Saturday, June 08, 2013

Dry Spell Busting Rainfall

Most of our region picked up a month's worth of rain in about 24-30 hours from Thursday evening through last night, with three to four inches of rain common across the immediate Philadelphia metro. Some spots picked up more than that, with as much as five inches having fallen in King of Prussia (thank you "Fall Line" enhancement).  The rains, while excessive, were enough to knock out a dry spell that had started nudging a bit more into prominence over the past couple of weeks as we were running with a rainfall deficit in the three to four inch range for the year.

Well, so much for that.  I-95 and 20 miles either side were the winners, with the rainiest locales generally in a swath from the western Main Line through the Lafayette Hill and lower parts of Montgomery County, which is not at all surprising given the setup with Andrea and a nearby frontal boundary.  Those two factors typically yield a ton of rain along and near the Fall Line (which runs through the city northeast through Trenton and southwest through Wilmington and Baltimore).

The frontal boundary that helped squeeze rains lined up pretty close to I-95 yesterday morning, which acted as a mechanism for moisture to be squeezed out as it was pulled inland off of the Atlantic from Andrea's approaching circulation.  The front, plus the slight increase in elevation that occurs near the Fall Line, acts as a lifting mechanism for moisture off of the Atlantic, squeezing it out near the boundary and enhancing rainfall totals. This is not unusual -- it happened in Floyd, Irene, and other tropical or transitioning to nontropical systems that come up the coast but track offshore along a frontal boundary.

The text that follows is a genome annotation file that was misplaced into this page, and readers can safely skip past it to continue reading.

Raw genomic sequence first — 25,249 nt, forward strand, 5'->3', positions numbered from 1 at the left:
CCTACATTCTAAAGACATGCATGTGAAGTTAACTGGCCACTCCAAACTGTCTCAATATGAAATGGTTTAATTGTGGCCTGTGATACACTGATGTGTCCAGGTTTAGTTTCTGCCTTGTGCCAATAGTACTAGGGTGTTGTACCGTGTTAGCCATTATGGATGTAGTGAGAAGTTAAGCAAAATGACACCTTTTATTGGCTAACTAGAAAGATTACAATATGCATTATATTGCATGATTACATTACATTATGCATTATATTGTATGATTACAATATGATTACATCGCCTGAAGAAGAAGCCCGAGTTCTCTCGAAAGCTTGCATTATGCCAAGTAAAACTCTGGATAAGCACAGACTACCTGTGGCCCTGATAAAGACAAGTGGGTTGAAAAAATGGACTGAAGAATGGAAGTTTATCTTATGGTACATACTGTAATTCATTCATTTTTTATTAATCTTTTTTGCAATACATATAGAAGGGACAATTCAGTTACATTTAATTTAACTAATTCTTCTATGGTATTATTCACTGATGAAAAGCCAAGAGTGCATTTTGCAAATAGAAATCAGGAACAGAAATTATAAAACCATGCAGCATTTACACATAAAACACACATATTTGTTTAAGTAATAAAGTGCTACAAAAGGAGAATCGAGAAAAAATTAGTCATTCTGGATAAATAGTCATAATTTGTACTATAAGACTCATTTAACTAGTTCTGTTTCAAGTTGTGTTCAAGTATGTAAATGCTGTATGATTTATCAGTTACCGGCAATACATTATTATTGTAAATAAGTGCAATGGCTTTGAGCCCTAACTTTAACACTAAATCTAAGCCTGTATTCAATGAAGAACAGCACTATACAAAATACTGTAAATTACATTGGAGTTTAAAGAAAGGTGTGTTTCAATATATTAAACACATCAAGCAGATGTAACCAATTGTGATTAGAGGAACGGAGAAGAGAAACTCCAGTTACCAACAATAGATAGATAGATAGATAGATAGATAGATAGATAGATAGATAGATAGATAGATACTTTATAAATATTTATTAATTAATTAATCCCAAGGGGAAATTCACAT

Philadelphia's 3.82" total just about closed the gap on the yearly rainfall deficit -- there's still a little bit of one (about a couple of tenths) but we're definitely out of the "we could use a nice rainfall" category.  The biggest story out of yesterday was stream and basement flooding for quite a few locations but thankfully that was really the extent of the storm's impact locally...there wasn't much more to report on other than "usual suspect" flooding around here and a few flash flood reports across parts of Delaware and Southwest New Jersey.

More: List of rainfall totals (NWS)